So the new vote to, as one international anti-nuke campaign headlined triumphantly, “outlaw nuclear weapons in 2017” is actually not a very sure sign of progress. The resolution did pass and enjoyed a great deal of support within the GA, especially from Africa, Latin America, Southeast Asia, and the Pacific. What remains to be seen is how these states, especially rising regional powers who supported the resolution such as Brazil and South Africa, can use the conference as a platform in the favor of disarmament. While the conference will be a gathering of states that do not have nuclear weapons, and therefore might seem useless, there is also the potential to both reinforce anti-nuclear norms within the broad international community. This may include working to put into force the Comprehensive Nuclear-Test-Ban Treaty, as well as possibly putting diplomatic pressure on the P5 to at least come to the table on nuclear disarmament.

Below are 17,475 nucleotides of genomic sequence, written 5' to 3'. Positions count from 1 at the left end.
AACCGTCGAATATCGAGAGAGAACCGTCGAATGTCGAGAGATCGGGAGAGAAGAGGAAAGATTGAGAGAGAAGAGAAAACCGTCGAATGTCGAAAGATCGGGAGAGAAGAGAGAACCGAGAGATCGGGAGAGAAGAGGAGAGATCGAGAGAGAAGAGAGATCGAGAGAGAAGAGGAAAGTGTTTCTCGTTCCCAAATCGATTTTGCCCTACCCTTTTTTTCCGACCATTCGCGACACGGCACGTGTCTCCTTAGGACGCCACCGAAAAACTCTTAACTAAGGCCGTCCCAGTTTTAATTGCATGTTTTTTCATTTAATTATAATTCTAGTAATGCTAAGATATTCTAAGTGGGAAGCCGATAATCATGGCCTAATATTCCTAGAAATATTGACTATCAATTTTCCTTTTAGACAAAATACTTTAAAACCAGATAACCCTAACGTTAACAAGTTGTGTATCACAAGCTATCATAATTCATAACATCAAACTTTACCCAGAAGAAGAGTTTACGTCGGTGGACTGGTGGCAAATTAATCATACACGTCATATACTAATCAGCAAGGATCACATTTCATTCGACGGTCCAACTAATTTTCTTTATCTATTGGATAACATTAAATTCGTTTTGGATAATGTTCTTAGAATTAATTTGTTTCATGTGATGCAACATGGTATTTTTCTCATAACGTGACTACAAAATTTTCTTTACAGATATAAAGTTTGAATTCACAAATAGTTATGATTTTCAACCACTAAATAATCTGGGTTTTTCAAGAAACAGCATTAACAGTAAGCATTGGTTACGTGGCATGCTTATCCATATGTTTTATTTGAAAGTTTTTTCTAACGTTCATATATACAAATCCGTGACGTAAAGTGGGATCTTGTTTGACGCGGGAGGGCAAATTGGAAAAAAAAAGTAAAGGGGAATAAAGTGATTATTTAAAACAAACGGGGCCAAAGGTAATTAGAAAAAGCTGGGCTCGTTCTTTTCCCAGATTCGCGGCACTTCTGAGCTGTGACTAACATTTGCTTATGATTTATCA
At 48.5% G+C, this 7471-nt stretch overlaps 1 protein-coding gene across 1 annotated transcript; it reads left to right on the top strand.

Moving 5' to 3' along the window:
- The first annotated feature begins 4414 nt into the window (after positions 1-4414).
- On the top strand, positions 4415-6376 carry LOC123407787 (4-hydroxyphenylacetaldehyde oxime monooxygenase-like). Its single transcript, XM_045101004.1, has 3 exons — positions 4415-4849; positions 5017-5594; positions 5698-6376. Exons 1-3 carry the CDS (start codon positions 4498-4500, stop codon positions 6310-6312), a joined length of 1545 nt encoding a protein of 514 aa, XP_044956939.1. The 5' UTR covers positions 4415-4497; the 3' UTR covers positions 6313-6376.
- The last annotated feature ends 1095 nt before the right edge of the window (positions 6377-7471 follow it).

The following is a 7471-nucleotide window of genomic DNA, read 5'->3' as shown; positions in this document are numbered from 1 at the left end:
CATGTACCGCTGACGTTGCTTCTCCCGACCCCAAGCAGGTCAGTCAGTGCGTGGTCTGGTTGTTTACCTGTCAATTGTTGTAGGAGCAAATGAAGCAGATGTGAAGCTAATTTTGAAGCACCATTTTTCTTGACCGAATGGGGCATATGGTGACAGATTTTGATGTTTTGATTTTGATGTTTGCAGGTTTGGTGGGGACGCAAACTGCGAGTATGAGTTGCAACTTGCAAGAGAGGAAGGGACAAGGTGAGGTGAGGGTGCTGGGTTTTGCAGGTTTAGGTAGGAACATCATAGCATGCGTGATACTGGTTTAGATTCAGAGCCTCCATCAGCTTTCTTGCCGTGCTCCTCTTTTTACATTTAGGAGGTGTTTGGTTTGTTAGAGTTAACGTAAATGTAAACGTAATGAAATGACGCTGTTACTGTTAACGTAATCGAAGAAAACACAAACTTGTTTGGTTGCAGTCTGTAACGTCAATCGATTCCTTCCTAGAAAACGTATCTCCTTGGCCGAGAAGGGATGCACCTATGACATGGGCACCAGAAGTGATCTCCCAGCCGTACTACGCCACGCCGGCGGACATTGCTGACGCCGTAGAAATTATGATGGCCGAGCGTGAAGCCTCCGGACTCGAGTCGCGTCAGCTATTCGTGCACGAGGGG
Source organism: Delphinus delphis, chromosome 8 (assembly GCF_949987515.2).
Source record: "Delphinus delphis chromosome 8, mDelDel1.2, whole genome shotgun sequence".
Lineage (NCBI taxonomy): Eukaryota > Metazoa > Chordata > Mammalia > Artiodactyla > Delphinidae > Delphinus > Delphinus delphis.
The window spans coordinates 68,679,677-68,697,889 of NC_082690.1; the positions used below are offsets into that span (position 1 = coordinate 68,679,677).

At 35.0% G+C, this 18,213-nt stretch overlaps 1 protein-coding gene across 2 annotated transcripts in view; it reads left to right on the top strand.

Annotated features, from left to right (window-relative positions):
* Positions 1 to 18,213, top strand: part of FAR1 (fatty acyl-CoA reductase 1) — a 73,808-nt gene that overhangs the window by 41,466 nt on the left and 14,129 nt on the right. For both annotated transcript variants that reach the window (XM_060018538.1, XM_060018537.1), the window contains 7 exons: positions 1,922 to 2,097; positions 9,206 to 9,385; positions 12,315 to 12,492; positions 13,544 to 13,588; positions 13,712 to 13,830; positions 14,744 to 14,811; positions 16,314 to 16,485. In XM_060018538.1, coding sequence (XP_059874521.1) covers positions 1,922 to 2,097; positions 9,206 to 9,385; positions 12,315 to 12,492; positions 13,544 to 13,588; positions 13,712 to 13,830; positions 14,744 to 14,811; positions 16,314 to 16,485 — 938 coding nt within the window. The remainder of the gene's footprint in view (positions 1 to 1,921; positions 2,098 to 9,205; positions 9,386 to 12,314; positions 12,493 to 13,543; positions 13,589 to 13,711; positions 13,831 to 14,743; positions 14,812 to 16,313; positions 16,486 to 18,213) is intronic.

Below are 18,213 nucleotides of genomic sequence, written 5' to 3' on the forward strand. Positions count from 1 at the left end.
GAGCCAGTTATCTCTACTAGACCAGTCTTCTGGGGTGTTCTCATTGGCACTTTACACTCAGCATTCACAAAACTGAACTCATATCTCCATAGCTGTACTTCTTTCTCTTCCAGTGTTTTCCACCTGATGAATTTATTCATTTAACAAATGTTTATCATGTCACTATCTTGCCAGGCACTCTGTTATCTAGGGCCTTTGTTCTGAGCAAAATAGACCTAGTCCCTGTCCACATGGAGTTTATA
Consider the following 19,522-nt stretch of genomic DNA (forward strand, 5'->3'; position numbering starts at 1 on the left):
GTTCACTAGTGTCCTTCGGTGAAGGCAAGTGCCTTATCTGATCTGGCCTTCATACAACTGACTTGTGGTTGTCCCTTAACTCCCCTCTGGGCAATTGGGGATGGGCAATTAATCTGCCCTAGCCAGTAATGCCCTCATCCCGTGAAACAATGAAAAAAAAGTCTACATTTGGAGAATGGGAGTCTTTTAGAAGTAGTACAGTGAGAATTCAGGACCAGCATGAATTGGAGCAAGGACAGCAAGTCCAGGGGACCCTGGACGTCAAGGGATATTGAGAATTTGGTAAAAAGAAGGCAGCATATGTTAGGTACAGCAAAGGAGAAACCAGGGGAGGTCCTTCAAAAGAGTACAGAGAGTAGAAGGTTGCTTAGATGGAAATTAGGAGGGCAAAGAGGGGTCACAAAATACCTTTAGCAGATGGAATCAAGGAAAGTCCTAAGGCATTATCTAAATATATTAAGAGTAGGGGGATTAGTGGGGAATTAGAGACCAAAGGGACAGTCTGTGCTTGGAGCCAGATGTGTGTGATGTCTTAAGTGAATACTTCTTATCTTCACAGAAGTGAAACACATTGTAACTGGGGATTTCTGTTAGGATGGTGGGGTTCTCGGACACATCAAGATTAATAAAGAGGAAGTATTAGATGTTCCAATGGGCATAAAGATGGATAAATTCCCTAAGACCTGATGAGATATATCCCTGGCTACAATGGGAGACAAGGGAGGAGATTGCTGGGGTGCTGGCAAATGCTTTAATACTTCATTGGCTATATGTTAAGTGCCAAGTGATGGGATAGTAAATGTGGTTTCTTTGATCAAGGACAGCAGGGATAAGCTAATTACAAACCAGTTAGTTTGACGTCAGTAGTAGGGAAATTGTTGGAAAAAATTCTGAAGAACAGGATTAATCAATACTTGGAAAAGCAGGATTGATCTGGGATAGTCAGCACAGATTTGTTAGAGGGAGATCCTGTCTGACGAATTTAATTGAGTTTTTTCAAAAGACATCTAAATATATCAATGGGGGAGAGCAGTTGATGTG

Addressing the DPRK-shaped crisis in the room

As much as the international security community works to regulate existing nuclear arsenals and frets about the massive destruction possible if a non-state actor like IS somehow got access to a nuclear weapon, there is a real and rapidly evolving threat of enormous importance in North Korea. The Democratic People’s Republic of Korea (DPRK) is an authoritarian regime that, since the Korean War, has called for the destruction of the Republic of Korea (ROK), the US, and all of the US’s allies. Following the successful development of its nuclear program, the DPRK is relentlessly pursuing nuclear strike capability. In the past four years alone the DPRK has conducted over 25 missile and nuclear tests, detonating a 10-kiloton bomb in September and conducting one of the most powerful rocket launches the same month. Heightened DPRK aggression prompted one of the largest military drills conducted yet between South Koreans and Americans, which for the first time included training on the “Korea Massive Punishment and Retaliation” plan (KMPR). KMPR is a military response to be used in the event of a North Korean nuclear attack; the fact that the ROK and US have now felt the need to include it during the drill is a clear indicator that the US and its allies are increasingly concerned about the developing situation in the DPRK.